• Actors picklock skill (a gauge, weight 1)
      • Lockpicks item equipped in hand, quality of lockpicks
      • Lock difficulty is D (Average)
      • Current lighting level of location
    • Outputs (outcomes)
      • Super success: Lock is picked, and you gain +10 lockpick skill for innovative technique
      • Full success: Lock is picked
      • Partial success: Lock is not picked, but further attempt has an N skill bonus (where N is some f(random)) -
      • Partial failure: Lock is not picked and further attempts have an N skill penalty (where N is some f(random)
      • Full failure: You fail to pick the lock and can make no further attempts
      • Super failure: You jam the lock and break your lockpicks
      • Orthogonal result: While you are trying to pick the lock, you hear hushed voices on the other side of the door
    • Rules
      • If you have no lockpicks - all attempts result in Partial failure with N=0. (i.e., nothing happens)
      • Compare random roll (0-99) to picklock skill. Subtract 10 from roll for each level of light lower than "full daylight". Add/Subtract N from previous attempts.

Delta = Roll - (skill + D)

Ranges of roll:
0 :  Super success
between 1 and skill - D: Full success
between skill - D to skill +D (exclusive range) Partial Success/Failure with N = - delta/2 
between skill+D and 99: Full failure
99 Super failure
Roll divisible by 11: Check listening task for Orthogonal result.

So if D = 10, and skill = 50:

1-40 Full success
41-49 partial success +5 to +1 on next roll
50 no effect
51-60 partial failure -1 to -5 on next roll
61-99 full failure
with special effects on rolls of 0,11,22,33,44,55,66,77,88,99(2)

Note 2 thinks about both of these examples. By including D and actors skill as variables, we have already made a single task apply to a class of tasks simply by varying the linear difficulty. In both cases the gauge input is generalized. If the character doesn't "have" the specific picklock skill - a default can be used. The default can be 0. A specific rule could be added to deal with 0 skill, but it's probably not necessary.

Example with multiple gauges

Multiple tasks might be Parallel (have to use both simultaneously) or Serial, have to use one then the other (like a chained task, but first part of the chain doesn't really have an output).

Parallel Tasks

A case where 2 skills (or more) are combined with a weighted average (for example, trying to shoot a target while riding a horse) would take both archery and horseman ship into account (possibly with equal weights).

Serial Tasks

A case where need to use a skill to know what skill to use. For example, to Build a Still you need to make a Distillation or Chemistry roll (or find schematics) before you can use your Jury Rigging skill to put the thing together.

Chained tasks and subtasks

In principle - tasks can be chained together - this is simply modeled as a task that takes successful completion of another task as an input. The distinction between a chained task and a subtask is somewhat semantic and subtle. Both require a "major" task with parts that are required. If the "parts" are in themselves useful (perhaps they are permanent, or produce something on their own) the it's a chained task. If the "parts" are obligate - i.e, have to be done everytime then they are subtasks. Chained tasks in a major tasks often (but not always) have a defined order of completion. Subtasks might or might not. Chained tasks and subtasks can be nested as deep as programmers/designers are willing to go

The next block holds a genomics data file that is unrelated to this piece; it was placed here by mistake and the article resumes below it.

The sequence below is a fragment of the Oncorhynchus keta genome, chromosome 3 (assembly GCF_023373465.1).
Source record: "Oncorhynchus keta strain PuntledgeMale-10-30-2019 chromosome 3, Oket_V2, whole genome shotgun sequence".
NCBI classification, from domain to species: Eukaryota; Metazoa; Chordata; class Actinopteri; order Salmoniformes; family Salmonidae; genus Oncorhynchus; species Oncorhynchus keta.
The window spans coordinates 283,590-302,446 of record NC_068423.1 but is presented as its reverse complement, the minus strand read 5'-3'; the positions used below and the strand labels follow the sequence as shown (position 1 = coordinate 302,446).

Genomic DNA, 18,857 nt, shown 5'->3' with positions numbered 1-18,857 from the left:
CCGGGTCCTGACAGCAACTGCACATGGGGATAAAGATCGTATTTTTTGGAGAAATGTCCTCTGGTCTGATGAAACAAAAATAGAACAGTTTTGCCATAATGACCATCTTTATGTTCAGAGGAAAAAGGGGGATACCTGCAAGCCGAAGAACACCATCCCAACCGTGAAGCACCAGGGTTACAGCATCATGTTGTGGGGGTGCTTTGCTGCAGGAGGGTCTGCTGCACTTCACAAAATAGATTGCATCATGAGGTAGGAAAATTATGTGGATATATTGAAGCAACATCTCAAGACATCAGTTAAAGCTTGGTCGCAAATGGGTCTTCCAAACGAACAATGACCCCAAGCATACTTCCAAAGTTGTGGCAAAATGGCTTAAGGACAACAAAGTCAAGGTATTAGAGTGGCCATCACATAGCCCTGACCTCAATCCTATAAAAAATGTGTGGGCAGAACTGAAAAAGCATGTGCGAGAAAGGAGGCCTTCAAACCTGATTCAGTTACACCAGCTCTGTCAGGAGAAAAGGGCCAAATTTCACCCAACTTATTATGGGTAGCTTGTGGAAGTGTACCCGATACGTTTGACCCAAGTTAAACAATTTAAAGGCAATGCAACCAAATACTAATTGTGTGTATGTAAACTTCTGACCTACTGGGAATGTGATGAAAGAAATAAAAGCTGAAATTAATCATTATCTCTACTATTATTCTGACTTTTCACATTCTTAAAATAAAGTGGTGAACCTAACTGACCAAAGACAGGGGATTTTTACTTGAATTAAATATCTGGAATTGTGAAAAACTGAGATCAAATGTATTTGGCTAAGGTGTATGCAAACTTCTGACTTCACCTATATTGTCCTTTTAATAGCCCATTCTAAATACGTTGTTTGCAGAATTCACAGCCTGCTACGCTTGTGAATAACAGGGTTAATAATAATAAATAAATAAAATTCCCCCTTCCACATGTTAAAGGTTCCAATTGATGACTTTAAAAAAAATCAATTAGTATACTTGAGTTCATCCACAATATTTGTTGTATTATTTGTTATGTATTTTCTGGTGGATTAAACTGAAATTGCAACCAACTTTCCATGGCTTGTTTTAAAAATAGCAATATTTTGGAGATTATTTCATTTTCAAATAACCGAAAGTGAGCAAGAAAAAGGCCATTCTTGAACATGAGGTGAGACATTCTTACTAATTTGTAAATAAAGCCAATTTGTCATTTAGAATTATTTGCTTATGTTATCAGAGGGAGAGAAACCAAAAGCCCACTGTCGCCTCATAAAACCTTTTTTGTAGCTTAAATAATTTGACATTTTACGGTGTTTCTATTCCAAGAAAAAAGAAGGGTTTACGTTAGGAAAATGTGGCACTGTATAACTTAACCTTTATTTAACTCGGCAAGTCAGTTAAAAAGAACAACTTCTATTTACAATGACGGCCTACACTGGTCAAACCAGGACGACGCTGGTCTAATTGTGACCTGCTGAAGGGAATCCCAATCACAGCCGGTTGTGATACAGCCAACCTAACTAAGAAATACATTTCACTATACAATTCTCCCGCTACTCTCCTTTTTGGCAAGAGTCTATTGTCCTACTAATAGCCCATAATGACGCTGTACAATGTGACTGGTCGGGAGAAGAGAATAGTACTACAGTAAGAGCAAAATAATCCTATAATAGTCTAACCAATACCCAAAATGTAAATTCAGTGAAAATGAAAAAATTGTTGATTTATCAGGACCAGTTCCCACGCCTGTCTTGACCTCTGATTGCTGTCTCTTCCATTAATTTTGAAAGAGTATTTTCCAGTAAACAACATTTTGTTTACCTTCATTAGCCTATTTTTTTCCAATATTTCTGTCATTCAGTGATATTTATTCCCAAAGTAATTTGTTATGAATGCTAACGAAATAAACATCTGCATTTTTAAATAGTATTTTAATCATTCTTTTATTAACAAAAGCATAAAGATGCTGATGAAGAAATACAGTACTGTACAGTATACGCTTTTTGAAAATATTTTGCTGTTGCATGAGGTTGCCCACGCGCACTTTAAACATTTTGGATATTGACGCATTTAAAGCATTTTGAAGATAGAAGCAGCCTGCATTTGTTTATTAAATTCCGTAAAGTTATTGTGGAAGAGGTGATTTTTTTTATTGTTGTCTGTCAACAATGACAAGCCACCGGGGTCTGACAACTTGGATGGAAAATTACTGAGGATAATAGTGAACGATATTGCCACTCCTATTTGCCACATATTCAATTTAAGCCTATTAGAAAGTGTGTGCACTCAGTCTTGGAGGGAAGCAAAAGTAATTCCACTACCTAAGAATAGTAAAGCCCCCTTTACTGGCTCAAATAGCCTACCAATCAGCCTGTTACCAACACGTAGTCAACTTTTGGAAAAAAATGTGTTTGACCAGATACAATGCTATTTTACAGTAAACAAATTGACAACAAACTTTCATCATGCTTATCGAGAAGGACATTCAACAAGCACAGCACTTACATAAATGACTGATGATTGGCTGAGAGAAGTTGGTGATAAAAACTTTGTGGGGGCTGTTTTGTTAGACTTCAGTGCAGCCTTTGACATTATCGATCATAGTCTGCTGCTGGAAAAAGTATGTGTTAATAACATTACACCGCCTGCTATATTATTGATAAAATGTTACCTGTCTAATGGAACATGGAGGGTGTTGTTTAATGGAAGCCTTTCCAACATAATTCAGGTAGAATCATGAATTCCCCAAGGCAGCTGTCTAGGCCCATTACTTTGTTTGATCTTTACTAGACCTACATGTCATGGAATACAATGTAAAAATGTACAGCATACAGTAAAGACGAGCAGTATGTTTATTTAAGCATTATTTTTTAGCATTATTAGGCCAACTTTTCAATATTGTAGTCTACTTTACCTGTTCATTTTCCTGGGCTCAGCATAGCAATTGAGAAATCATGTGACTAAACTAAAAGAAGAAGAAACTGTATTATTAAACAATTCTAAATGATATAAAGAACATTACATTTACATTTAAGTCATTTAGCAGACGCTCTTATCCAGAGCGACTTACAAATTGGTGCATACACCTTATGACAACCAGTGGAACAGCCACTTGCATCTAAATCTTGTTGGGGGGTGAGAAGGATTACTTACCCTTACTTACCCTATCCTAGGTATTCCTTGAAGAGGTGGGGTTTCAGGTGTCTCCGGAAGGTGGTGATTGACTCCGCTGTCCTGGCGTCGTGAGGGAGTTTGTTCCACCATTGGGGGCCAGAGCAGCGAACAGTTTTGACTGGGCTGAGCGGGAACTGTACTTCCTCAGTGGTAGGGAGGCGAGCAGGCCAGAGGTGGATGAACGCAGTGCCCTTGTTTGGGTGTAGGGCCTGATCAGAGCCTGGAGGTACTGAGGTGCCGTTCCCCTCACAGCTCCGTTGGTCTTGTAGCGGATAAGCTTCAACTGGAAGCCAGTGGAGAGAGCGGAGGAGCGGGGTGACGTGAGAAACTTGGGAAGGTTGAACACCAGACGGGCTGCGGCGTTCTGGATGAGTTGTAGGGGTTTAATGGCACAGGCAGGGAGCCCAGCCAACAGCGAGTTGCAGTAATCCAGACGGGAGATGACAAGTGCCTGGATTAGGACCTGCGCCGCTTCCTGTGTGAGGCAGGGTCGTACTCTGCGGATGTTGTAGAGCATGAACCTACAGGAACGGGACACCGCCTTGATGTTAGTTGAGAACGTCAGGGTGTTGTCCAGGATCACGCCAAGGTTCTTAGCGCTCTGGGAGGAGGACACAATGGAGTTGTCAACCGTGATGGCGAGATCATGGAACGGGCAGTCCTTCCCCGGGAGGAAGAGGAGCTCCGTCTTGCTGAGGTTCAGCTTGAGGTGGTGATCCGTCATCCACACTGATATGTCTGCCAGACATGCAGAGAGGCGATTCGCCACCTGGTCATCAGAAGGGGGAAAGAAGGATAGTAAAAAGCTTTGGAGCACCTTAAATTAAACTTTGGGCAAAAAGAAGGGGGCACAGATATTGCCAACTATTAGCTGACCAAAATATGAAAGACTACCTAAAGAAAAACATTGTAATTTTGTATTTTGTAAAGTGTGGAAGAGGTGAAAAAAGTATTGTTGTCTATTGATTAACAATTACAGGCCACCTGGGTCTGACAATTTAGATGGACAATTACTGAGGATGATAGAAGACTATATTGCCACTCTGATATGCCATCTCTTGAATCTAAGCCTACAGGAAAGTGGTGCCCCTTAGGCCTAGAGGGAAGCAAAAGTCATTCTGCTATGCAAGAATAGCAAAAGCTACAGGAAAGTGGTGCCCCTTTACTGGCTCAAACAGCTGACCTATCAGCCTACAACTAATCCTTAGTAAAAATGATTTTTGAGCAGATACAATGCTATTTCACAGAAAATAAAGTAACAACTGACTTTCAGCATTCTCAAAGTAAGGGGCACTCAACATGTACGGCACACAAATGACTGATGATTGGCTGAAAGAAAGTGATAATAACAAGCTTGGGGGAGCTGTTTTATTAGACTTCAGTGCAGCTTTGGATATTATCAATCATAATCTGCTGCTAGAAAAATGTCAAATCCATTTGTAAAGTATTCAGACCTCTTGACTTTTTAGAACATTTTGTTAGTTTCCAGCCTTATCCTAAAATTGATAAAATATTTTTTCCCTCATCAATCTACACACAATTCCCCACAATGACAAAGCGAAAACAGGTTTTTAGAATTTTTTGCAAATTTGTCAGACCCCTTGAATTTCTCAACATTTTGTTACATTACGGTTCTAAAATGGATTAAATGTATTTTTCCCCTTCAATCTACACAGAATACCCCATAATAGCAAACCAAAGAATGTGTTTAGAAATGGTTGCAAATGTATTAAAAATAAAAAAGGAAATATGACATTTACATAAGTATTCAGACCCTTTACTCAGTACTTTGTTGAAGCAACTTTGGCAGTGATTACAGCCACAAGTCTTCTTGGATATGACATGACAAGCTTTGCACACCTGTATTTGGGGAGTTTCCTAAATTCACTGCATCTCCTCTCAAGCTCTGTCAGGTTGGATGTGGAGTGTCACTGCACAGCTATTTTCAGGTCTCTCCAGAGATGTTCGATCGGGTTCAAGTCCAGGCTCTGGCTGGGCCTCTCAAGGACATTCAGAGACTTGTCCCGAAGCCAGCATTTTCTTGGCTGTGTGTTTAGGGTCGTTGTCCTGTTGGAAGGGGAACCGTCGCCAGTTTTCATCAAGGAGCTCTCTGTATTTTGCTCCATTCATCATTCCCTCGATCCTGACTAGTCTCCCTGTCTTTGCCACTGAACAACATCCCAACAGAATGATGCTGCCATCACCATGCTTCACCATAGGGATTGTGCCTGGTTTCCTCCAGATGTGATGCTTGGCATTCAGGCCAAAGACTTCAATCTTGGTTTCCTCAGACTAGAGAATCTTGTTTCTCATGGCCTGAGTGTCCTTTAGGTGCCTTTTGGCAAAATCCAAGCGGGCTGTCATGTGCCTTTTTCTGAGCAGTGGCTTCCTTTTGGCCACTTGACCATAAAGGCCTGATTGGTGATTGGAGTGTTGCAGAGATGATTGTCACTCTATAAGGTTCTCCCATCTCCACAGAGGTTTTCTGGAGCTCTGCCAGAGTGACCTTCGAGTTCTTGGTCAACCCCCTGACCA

A chained task would require another type of "Template grouping" file -- essentially a script -- that indicates how various game states can be manipulated.

Chained task example

Player wishes to use "blacksmithing" to forge a weapon. To forge a weapon the inputs are:

  • "working forge" (including heat source)
  • "hammers and tongs" (or other tools)
  • materials (i.e, steel)

Without going into smelting ore, etc. the PC could have a blacksmithing+engineering task to build a forge, then a blacksmithing task (easy) to make the tools, then finally a task to make the weapon. In this case - the order is important - you have to build a forge, THEN tools, THEN weapon (although you can get the materials before or after making the forge)

Subtask example

Player wishes to defeat a group of bandits. Every bandit has to be defeated (killed, captured, reformed, whatever) - and defeating them one at a time can be considered separate subtasks. Note that if they are defeated in "batches" (perhaps with one start/stop of turn based combat), then there might be 2 levels of subtask.

  • Defeat all 16 bandits
    • Defeat guards at the gate (5 bandits)
    • Defeat off-duty bandits in living quarters (5 bandits)
    • Defeat inner circle in council room (5 tough bandits)
    • Defeat bandit leader (1 leader bandit)

Here, the order is not so important, and in fact, if you manage to defeat the leader first, it might help you defeat the rest easier (or even make their surrender automatic)

Tasks and Combat System

When originally designed, it was clear to me that "Combat" was a specific (complicated) case of Chained tasks. Essentially it uses various skills to achieve a goal (victory & loot). However, while it may "tie into" or use some of the same low-level code as the Task system, it probably is not too useful to think of "Turn based combat" in terms of "tasks".